Paying for the learning society

31st January 1997 at 00:00
If the latest campaign (page three) to take learning to the masses does not succeed, it will not be for want of trying. Next week the adult guidance helpline will have been launched three times, the national deficit in skills will have been outlined for the umpteenth time, the importance of learning and relearning to the individual and to the nation will have been stressed yet again.

Scotland's relationship with learning is a puzzling one in many ways. The national folklore is awash with the alleged value which we place on learning and the superiority, even if an eroding one, of our performance. Yet, if the Mori poll cited by the campaigners is to be believed, only a minority of Scots adults place any premium on learning, in the sense of being prepared to do anything to advance it in their own cause.

There may once have been an argument that potential learners had few outlets and even less information to justify their lack of inclination. But that is no longer the case: if anything, the problem is the reverse one of too much provision and too much information. Indeed the Mori pollsters found that surprisingly few people reported a lack of awareness or availability of suitable courses.

The language of economics has now entered the learning world and the campaign to be launched next week aims to concentrate on the "demand" rather than the "supply" side of the equation. The lofty purpose, in other words, is to educate people into learning and raise their sights. The suppliers will then be wheeled out to meet the demand. It is an alluring prospect and, certainly, action of that kind will be one of the essential ingredients if Scotland is to come anywhere near meeting the education and training targets set for 2000. Schools can do so much but, as the new campaign implies, substantial inroads will not be made unless employers and adults get the message.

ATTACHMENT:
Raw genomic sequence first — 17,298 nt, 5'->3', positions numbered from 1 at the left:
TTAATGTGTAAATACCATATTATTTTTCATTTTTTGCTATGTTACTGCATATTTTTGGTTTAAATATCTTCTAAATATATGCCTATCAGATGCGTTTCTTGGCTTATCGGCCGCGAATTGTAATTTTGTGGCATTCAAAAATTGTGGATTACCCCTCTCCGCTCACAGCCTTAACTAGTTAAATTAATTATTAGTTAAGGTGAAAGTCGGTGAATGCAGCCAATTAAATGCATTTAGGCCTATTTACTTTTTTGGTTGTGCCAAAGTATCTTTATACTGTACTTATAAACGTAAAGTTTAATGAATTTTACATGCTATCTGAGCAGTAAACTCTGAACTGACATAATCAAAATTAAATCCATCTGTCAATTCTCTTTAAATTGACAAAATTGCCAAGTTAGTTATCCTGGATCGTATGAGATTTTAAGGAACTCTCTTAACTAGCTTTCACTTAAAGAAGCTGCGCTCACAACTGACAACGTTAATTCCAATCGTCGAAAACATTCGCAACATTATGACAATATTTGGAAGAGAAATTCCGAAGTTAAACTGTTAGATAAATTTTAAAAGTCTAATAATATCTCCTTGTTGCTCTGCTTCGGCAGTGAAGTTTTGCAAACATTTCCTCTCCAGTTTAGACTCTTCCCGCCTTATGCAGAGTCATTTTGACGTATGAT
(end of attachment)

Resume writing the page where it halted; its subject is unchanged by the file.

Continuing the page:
There is no point, however, in kidding ourselves that government and providers of education can be absolved from any responsibility simply because individuals have a lot to learn. The latest pronouncement on the subject, by the Institute for Public Policy Research in its Promoting Prosperity report, makes two key recommendations which will cost money - all employers wanting to take on under-19s must guarantee them at least eight hours off-the-job vocational training every week, and adults should be given a learning incentive by making all sub-degree courses free and charging fees for degree courses.

These proposals were put forward by businessmen. They are clearly getting the message. But are they - or we - prepared to pay?

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